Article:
Editor, Townsman:

We are the owners of a 10-plus acre property on Elm Street. We have made a decision to sell this property on which our family has lived and paid taxes for 59 years. 

We feel a deep sense of stewardship for this unique land. We thoughtfully examined re-use alternatives for this property and commissioned an experienced land planning group to help us understand the many nuances of each alternative. Based on this work, we chose a purpose-built, state-of-the-art, assisted-living residence for the site. The proposal submitted to the town is consistent with our goal of maximizing open space on the property and beyond, and achieves the objective of delivering a thoughtful land use with relatively low impact to the neighbors and neighborhood, as compared to the other development options available. The residential development will also help to fill the need for senior assisted-living options identified in the town’s long-range plan, adds significant property tax revenue to the town without burdening the school system, and provides a fair return for our family.

The project developer, Capitol Seniors Housing, is highly respected in the field with a solid track record, and the proposal features a state-of-the-art design and operational sensitivity to both elderly residents and the neighborhood. The financing for the project is solid, with low risk for project disruption after approval. 

We have provided information about this proposal to our neighbors in person and through group meetings as information became available, so that they would have a chance to consider the proposal ahead of the first Planning Board hearings and be better prepared with questions, concerns or suggestions. We invited all legal abutters to be our guests at the first of two meetings, and expanded the invitation list to other interested parties at the second meeting, so they would hear directly from the developers and be able to provide input to the plan.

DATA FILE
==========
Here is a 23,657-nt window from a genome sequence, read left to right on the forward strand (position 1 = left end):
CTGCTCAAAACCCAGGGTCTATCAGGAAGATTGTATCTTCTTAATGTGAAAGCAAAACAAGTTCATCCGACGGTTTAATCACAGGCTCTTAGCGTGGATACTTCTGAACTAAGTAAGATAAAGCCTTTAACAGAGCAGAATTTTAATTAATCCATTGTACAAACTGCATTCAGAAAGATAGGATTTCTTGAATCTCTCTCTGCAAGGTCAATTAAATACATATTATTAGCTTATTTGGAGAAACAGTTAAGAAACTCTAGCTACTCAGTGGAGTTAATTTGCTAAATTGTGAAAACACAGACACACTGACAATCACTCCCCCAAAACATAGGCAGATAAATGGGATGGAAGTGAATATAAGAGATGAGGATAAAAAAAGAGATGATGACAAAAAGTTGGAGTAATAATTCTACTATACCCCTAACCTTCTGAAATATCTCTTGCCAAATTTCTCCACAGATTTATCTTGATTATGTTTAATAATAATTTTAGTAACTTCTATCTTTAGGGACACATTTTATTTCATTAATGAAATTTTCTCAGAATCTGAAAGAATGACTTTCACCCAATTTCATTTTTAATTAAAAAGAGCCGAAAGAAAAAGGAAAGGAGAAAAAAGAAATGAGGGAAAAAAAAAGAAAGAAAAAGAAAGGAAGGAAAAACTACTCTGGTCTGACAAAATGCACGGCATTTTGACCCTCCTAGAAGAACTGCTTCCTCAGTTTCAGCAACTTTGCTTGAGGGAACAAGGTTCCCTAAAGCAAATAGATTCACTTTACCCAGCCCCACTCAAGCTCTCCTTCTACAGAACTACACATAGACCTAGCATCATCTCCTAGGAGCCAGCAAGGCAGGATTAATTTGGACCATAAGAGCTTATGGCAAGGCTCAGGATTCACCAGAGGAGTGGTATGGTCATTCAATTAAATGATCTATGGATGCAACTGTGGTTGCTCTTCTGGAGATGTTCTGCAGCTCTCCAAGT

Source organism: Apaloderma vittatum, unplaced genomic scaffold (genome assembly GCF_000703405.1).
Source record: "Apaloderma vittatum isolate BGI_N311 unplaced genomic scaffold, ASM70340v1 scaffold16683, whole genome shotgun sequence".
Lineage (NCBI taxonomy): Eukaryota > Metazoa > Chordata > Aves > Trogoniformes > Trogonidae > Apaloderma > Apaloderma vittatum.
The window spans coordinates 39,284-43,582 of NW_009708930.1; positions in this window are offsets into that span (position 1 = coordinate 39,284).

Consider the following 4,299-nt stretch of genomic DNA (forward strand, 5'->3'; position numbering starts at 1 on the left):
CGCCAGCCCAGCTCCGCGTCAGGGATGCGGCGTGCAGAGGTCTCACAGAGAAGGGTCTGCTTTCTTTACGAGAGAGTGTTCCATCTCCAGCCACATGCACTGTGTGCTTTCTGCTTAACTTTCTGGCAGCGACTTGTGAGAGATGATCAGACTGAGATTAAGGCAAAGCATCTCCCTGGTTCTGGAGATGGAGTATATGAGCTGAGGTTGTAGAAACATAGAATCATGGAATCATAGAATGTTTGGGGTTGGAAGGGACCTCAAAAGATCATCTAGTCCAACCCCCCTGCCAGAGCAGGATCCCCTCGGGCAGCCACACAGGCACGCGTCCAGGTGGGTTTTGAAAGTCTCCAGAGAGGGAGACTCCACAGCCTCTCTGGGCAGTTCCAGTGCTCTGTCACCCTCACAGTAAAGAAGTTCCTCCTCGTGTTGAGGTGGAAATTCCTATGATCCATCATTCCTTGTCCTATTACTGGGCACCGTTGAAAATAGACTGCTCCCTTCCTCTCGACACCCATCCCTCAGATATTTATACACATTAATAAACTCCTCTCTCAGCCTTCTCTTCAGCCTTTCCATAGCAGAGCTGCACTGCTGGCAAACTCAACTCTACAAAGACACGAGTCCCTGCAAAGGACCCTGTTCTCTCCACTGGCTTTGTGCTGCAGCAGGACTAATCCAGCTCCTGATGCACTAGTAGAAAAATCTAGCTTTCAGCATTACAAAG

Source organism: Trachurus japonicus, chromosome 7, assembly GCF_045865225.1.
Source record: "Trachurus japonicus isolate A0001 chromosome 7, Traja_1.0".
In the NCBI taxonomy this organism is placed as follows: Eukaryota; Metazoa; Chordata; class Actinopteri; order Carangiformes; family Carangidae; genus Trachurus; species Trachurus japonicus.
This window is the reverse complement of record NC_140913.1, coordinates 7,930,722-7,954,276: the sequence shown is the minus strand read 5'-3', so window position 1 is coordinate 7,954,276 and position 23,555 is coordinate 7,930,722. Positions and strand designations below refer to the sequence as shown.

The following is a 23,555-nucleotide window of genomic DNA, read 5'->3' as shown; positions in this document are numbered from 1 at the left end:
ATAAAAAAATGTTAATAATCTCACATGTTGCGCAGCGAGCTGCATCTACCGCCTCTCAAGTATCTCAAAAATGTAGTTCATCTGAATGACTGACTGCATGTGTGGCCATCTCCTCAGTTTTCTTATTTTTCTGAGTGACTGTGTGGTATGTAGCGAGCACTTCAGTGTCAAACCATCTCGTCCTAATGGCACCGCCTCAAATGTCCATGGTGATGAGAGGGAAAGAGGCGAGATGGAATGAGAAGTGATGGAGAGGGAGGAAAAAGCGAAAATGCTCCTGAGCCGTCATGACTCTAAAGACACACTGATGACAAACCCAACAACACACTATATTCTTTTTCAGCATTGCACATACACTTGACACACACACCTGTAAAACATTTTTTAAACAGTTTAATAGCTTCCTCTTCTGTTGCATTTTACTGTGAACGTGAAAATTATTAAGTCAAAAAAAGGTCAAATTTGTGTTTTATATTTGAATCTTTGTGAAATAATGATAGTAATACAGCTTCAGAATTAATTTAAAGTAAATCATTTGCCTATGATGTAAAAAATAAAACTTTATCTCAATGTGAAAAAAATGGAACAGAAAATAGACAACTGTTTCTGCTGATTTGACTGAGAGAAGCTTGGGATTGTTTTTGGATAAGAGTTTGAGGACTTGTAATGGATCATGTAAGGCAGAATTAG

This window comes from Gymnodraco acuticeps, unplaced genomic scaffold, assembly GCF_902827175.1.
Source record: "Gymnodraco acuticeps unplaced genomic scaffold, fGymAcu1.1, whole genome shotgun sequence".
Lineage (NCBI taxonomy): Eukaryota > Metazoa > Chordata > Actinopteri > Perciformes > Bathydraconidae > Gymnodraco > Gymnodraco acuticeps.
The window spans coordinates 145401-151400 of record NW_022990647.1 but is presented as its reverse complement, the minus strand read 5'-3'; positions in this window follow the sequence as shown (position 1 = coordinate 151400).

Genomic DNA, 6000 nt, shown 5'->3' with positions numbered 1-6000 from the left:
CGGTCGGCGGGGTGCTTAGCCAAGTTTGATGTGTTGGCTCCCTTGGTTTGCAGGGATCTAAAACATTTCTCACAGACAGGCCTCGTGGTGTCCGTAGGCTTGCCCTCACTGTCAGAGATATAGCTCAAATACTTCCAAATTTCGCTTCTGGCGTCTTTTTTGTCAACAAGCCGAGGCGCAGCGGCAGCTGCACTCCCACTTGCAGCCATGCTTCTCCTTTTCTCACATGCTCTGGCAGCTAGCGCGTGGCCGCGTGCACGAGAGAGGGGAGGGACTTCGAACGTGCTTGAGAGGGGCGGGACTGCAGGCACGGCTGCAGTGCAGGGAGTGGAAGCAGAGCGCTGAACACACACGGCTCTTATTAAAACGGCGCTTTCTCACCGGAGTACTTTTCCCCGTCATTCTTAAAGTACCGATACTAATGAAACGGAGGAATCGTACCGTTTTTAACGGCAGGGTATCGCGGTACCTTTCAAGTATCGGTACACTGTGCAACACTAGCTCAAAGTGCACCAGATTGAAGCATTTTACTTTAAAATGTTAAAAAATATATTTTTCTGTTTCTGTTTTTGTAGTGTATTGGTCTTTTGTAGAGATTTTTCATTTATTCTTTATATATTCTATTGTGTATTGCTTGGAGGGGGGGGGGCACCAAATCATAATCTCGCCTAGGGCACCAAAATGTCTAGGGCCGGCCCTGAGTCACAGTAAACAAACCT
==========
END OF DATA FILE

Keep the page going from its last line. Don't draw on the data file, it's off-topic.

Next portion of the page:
Some people support the project, while others object in part or in whole to the proposal, as is their right. We believe that the proposal will stand or fail on its own merits and will receive a fair hearing before the Planning Board. We also believe that our good-faith efforts to share information with neighbors have been twisted to purposely spread fear and misinformation about a proposed residential community where the average resident will be 85 years of age.  

Some of the opponents to the proposal question the size of the building, much of which is expected to be hidden from view, and its various operational aspects. They also question why an assisted-living residence should be sited in a residential area and seem to prefer that we relegate seniors to a mixed-use area, or at the edge of town in an industrial zone. These residents are not light industrial workers. They are our parents and grandparents and, provided issues can be worked through, there is no reason why they should not be located near the downtown area, close to both services and destinations. Their children and grandchildren can also visit and walk locally with them if they are able to do so. There are three clusters of doctor parks close by, and most any needed service is located within a mile. As with any development project, there are issues to be clarified or worked out, and we have never shied away from working with our neighbors to work them out, provided that they work with us and with CSH in good faith and with mutual respect.  

As owners, what we have been most interested in is sharing accurate information with our neighbors so that better informed voices can be heard and considered on all issues important to each throughout the Planning Board process. We tried to do the right thing by having neighborhood meetings in advance, but what we got in return was trespassers pulling out property stakes and wetlands flags on our property that delayed a scheduled Conservation Commission hearing, car alarms going off at night, malicious damage, and our mailbox was knocked aside. While we know that most of our neighbors are respectful, it is our hope that the angry mob mentality will stop so that we can let the project stand on its merits. Once the hearing process commences, we are confident that the issues will be fairly addressed, and the town and most around will feel that there is much to be proud about this new residential community.

Robert and Lisa Maye

Elm Street


This Week's Circulars

Recommended for you